that said, we are having a little brisket held aside for supper with the sauce and i made an amendment to the recipe worth sharing: i used the last of the butter in the house and the last of the cider vinegar, so tonight i substituted olive oil and red wine vinegar...i think i like the flavor even more!

i've been told that this brisket is so good it'll make you wanna slap your momma and the sauce is so good you'll wanna soak your feet in it...

don't take my word for it. make it. the great part is that you don't have to spend the whole day checking the smoker/grill and you can just chill with your buds sipping longnecks (i would highly recommend any of the beers from shiner, a texican tradition).


• 4 large garlic cloves, minced
• 1 12- to 15-pound fat-trimmed beef brisket (at room temperature)
• 3 tablespoons chili powder
• 1 Tablespoon paprika
• 1 Tablespoon salt
• 2 teaspoons ground cumin
• 1 1/2 teaspoons dried sage, crumbled
• 1 1/2 teaspoons sugar
• 1 1/2 teaspoons dried Italian seasoning
• 1 teaspoon cayenne pepper
• 3 tablespoons freshly ground pepper
• 1 Tablespoon garlic powder
• 1 Tablespoon onion powder
• 2-3 sliced onion


Preheat oven to 350°F. Rub garlic into both sides of brisket. Combine all remaining ingredients except barbecue sauce and sliced onion in a bowl and mix well. Rub into brisket. Set brisket fat side up on top of the sliced onion in a large disposable aluminum rack roasting pan (approximately 16x12x3). Cover tightly with aluminum foil, pressing as much air space out of the roasting pan as possible (alternately, wrap brisket tightly in aluminum foil and place in roasting pan. After 1 ½ hour, reduce temperature to 225°F Bake until tender, about 12-14 hours. Serve hot or cold with sauce.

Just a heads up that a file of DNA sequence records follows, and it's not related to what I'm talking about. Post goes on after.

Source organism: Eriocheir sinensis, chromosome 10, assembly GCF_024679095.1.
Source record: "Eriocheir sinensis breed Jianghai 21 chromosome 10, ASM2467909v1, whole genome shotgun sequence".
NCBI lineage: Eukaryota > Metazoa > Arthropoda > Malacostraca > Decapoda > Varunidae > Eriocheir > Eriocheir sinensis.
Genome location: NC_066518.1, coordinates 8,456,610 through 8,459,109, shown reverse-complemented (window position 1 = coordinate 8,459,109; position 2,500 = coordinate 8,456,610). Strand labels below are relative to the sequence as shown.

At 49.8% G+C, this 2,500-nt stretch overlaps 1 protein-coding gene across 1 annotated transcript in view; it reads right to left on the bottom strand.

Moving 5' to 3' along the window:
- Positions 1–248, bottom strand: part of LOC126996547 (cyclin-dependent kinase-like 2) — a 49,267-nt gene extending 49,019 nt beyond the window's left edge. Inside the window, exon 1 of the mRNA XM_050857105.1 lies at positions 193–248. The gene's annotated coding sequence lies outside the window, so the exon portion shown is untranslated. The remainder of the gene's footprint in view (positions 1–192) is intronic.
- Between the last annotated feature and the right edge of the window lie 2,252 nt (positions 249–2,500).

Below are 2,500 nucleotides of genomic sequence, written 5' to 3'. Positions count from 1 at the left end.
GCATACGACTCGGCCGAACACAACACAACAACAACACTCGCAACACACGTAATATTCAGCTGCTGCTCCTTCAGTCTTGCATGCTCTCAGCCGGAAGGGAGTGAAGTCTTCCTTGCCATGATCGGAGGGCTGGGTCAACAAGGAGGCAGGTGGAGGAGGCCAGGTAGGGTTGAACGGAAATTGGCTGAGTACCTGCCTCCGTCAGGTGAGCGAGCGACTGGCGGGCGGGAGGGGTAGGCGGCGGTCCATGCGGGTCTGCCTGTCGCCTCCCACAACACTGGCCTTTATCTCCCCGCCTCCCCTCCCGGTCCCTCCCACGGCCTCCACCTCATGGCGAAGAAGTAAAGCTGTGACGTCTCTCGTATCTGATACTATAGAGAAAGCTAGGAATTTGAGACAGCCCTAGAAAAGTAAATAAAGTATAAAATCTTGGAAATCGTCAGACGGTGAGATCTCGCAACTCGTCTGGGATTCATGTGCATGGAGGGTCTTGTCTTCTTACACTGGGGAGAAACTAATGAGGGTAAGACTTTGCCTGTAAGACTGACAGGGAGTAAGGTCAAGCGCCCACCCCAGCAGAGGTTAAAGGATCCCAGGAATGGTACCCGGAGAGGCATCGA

• 6 tablespoons (1/2 stick) butter
• 2 medium onion, chopped
• 2 carrots, chopped
• 6 cloves garlic
• 1 ½ cup water
• 1 ½ cup prepared chili sauce
• 1 ½ cup catsup
• ¾ cup cider vinegar
• 4 tablespoons fresh lemon juice
• 5 tablespoons brown sugar
• 3 tablespoons Worcestershire sauce
• 3 tablespoon molasses
• 1 Tablespoons salt
• 1 Tablespoon plus 1 teaspoon dry mustard
• 1 Tablespoon freshly ground pepper
• 1 ½ teaspoons paprika
• ½ teaspoon hot sauce (I used “Dave’s Gourmet Insanity Sauce)
• Liquid Smoke (to taste, I used 9 dashes for a “hint” of smoky flavor)


Melt butter in large skillet over medium-low heat. Add onion, garlic and carrot. Cook until onion is translucent, about 10 minutes, stirring occasionally. Blend in remaining ingredients. Bring sauce to boil. Reduce heat and simmer gently, uncovered, 30 minutes, stirring occasionally. Puree’ sauce until smooth. Serve at room temperature.

Notes From a Texas Patriot

the following is from one of the most powerful voices in progressive politics in the state of texas. i not only admire david for his tenacity, i'm also honored to call him a friend. please consider subscribing to his newsletter.

May 23, 2009

Beginning Note: Please forward this edition of Notes from a Texas Patriot to others if you deem it worthy of circulation. If a friend forwarded this edition of Notes From a Texas Patriot to you and you wish to continue receiving them, please send an email to david@texas-patriot.com and say "subscribe" in your subject line. If for any reason you do not wish to receive any more of Notes From a Texas Patriot, please send an email to david@texas-patriot.com and say "unsubscribe" in your subject line. Thank you in advance for your courteous attention.

Bury the Trans-Texas Corridor

For all of you Texas patriots who have upraised your voices for the last three years against Slick Rick Perry's plans to sell off our public highway system to private interests so they can stuff their bloated pocketbooks with billions of dollars in predatory toll fees while devastating hundreds of thousands of acres of good Texas earth in massive land grabs - IT HAS COME DOWN TO THE NEXT FOUR DAYS.